Michael Weiss writes: “Suicide bomber is a choice,” said the man we’ll call Abu Khaled, stubbing out a Marlboro Red and lighting a new one. “When you join ISIS, during the clerical classes, they ask: ‘Who will be a martyr?’ People raise their hands, and they go off to a separate group.”
The number of recruits is declining, the former ISIS intelligence officer and trainer had told me here, on the shores of the Bosporus. But, at least in those indoctrination classes, there’s no want of young men looking for a quick trip to Paradise. “They keep volunteering,” said Abu Khaled.
In the wide world outside al-Dawla al-Islamiya, the Islamic State, we have caught occasional glimpses of these incendiary young zealots. There was, for instance, Jake Bilardi, a disaffected Australian 18-year-old, who, judging by the blog he left while still in Melbourne, made a rather seamless transition from Chomskyism to takfirism, before detonating himself at a checkpoint in Iraq.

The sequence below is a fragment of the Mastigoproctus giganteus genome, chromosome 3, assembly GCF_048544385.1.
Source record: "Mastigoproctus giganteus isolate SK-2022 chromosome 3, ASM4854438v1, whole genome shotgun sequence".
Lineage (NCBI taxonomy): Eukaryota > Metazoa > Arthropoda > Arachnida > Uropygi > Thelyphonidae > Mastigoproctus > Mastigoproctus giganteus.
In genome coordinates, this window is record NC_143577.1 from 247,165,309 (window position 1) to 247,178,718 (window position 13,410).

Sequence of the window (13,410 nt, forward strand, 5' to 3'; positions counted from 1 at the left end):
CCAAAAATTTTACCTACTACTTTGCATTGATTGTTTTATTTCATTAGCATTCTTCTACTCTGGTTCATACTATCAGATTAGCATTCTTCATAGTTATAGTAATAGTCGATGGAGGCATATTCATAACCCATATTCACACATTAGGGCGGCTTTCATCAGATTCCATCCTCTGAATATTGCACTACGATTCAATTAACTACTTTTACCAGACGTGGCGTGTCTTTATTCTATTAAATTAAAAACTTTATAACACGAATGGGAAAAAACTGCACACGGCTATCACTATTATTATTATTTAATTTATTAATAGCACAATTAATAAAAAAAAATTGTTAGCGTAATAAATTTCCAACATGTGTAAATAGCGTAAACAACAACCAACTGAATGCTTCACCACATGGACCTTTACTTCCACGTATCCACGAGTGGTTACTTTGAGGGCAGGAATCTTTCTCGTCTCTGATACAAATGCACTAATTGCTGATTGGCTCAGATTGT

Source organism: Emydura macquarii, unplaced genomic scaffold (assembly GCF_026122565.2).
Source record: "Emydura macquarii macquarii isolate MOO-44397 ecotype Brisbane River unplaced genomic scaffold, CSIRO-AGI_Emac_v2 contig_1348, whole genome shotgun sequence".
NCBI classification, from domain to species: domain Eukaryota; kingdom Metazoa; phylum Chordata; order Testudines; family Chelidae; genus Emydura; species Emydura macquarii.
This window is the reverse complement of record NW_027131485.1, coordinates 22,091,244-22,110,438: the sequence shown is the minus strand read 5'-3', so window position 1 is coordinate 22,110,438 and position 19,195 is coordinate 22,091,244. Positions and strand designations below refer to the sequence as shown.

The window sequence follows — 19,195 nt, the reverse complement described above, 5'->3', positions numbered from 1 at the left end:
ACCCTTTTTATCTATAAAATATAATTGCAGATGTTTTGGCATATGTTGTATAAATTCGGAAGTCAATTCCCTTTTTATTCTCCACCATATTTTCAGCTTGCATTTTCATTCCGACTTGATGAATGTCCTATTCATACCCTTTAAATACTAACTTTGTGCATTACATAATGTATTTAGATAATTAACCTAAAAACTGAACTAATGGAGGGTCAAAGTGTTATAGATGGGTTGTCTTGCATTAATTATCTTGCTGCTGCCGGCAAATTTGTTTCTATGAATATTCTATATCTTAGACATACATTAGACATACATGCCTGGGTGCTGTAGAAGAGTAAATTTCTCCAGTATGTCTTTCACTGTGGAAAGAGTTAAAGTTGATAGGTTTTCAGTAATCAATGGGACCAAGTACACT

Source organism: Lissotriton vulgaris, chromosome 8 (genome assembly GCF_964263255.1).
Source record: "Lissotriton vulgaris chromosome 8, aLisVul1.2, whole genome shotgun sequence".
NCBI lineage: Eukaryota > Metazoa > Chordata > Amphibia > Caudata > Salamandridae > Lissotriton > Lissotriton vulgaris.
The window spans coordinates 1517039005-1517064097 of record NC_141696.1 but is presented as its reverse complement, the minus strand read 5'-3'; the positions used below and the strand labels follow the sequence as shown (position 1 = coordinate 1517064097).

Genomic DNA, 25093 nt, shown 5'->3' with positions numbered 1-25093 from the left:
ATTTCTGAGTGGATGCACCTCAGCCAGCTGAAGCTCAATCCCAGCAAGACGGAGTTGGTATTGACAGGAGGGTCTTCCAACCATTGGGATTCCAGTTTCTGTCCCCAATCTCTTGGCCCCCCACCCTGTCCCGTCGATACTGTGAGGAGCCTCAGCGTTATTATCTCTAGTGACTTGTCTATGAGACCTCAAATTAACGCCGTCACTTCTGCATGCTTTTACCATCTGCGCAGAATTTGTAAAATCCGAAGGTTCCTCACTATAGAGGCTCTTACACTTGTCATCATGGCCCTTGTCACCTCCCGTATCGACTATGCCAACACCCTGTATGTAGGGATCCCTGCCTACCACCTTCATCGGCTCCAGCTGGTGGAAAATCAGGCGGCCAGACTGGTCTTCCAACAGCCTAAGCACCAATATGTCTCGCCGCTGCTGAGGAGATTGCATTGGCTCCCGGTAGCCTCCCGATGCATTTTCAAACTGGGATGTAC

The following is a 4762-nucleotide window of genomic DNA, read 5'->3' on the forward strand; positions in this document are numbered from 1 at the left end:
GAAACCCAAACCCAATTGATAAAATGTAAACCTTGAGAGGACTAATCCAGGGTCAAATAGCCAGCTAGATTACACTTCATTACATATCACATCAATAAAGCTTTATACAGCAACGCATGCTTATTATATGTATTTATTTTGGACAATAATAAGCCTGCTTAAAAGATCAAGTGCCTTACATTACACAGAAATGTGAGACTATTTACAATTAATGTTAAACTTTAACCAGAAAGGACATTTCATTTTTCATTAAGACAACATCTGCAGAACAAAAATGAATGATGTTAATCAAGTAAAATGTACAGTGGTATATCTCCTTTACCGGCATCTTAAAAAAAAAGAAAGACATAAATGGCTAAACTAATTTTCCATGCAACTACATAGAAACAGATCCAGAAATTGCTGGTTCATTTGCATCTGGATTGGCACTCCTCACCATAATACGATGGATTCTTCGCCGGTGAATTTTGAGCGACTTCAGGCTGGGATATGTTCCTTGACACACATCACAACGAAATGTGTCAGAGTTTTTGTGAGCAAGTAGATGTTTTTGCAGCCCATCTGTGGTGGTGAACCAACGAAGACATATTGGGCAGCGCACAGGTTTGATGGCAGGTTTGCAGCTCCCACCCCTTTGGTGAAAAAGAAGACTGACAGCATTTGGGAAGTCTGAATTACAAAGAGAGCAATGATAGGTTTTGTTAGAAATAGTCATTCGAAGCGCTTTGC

Abu Abdullah al-Australi, as he went to his death in Ramadi, was convinced that he was carrying out a noble act of self-sacrifice, turning kamikaze for the caliphate. For him, jihad began at home. “The turning point in my ideological development,” he’d written, coincided with the “beginning of my complete hatred and opposition to the entire system Australia and the majority of the world was based upon. It was also the moment I realised that violent global revolution was necessary to eliminate this system of governance and that I would likely be killed in this struggle.” He was right about that last part, if not quite about how his fellow revolutionaries determined his use-value. [Continue reading…]